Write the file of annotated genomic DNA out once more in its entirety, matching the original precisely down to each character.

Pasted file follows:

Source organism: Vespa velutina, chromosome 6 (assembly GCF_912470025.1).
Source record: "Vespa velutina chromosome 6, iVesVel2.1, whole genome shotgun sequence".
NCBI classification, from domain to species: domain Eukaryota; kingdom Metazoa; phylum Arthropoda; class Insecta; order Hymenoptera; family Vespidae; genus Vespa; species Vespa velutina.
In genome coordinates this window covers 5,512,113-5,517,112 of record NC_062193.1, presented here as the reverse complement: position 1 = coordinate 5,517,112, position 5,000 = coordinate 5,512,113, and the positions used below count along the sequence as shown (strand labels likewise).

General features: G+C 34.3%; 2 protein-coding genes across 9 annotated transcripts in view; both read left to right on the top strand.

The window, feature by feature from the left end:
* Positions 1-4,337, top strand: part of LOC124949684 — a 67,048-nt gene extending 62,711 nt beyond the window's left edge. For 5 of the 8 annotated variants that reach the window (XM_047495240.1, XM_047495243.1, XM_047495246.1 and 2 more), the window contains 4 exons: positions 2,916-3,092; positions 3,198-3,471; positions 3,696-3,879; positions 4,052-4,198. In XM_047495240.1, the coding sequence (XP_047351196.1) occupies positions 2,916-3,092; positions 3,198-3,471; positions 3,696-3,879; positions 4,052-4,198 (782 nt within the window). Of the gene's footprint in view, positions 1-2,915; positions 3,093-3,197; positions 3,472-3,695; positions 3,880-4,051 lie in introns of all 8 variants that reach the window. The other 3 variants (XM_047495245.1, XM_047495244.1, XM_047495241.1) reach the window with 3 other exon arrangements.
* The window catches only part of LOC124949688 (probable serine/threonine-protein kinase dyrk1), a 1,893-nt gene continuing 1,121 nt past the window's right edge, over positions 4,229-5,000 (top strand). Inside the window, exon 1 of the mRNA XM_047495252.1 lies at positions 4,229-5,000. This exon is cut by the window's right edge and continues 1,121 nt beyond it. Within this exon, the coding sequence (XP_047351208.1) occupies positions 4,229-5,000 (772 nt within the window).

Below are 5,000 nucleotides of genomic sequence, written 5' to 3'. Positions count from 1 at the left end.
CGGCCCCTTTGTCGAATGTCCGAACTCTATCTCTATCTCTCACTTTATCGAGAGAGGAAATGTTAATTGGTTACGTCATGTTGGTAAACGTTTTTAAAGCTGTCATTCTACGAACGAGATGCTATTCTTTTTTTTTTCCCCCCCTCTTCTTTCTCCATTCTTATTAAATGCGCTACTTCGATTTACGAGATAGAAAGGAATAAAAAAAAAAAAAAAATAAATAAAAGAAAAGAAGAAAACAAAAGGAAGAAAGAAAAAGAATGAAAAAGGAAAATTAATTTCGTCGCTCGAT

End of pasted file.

Source organism: Vespa velutina, chromosome 6 (assembly GCF_912470025.1).
Source record: "Vespa velutina chromosome 6, iVesVel2.1, whole genome shotgun sequence".
NCBI classification, from domain to species: domain Eukaryota; kingdom Metazoa; phylum Arthropoda; class Insecta; order Hymenoptera; family Vespidae; genus Vespa; species Vespa velutina.
In genome coordinates this window covers 5,512,113-5,517,112 of record NC_062193.1, presented here as the reverse complement: position 1 = coordinate 5,517,112, position 5,000 = coordinate 5,512,113, and the positions used below count along the sequence as shown (strand labels likewise).

General features: G+C 34.3%; 2 protein-coding genes across 9 annotated transcripts in view; both read left to right on the top strand.

The window, feature by feature from the left end:
* Positions 1-4,337, top strand: part of LOC124949684 — a 67,048-nt gene extending 62,711 nt beyond the window's left edge. For 5 of the 8 annotated variants that reach the window (XM_047495240.1, XM_047495243.1, XM_047495246.1 and 2 more), the window contains 4 exons: positions 2,916-3,092; positions 3,198-3,471; positions 3,696-3,879; positions 4,052-4,198. In XM_047495240.1, the coding sequence (XP_047351196.1) occupies positions 2,916-3,092; positions 3,198-3,471; positions 3,696-3,879; positions 4,052-4,198 (782 nt within the window). Of the gene's footprint in view, positions 1-2,915; positions 3,093-3,197; positions 3,472-3,695; positions 3,880-4,051 lie in introns of all 8 variants that reach the window. The other 3 variants (XM_047495245.1, XM_047495244.1, XM_047495241.1) reach the window with 3 other exon arrangements.
* The window catches only part of LOC124949688 (probable serine/threonine-protein kinase dyrk1), a 1,893-nt gene continuing 1,121 nt past the window's right edge, over positions 4,229-5,000 (top strand). Inside the window, exon 1 of the mRNA XM_047495252.1 lies at positions 4,229-5,000. This exon is cut by the window's right edge and continues 1,121 nt beyond it. Within this exon, the coding sequence (XP_047351208.1) occupies positions 4,229-5,000 (772 nt within the window).

Below are 5,000 nucleotides of genomic sequence, written 5' to 3'. Positions count from 1 at the left end.
CGGCCCCTTTGTCGAATGTCCGAACTCTATCTCTATCTCTCACTTTATCGAGAGAGGAAATGTTAATTGGTTACGTCATGTTGGTAAACGTTTTTAAAGCTGTCATTCTACGAACGAGATGCTATTCTTTTTTTTTTCCCCCCCTCTTCTTTCTCCATTCTTATTAAATGCGCTACTTCGATTTACGAGATAGAAAGGAATAAAAAAAAAAAAAAAATAAATAAAAGAAAAGAAGAAAACAAAAGGAAGAAAGAAAAAGAATGAAAAAGGAAAATTAATTTCGTCGCTCGAT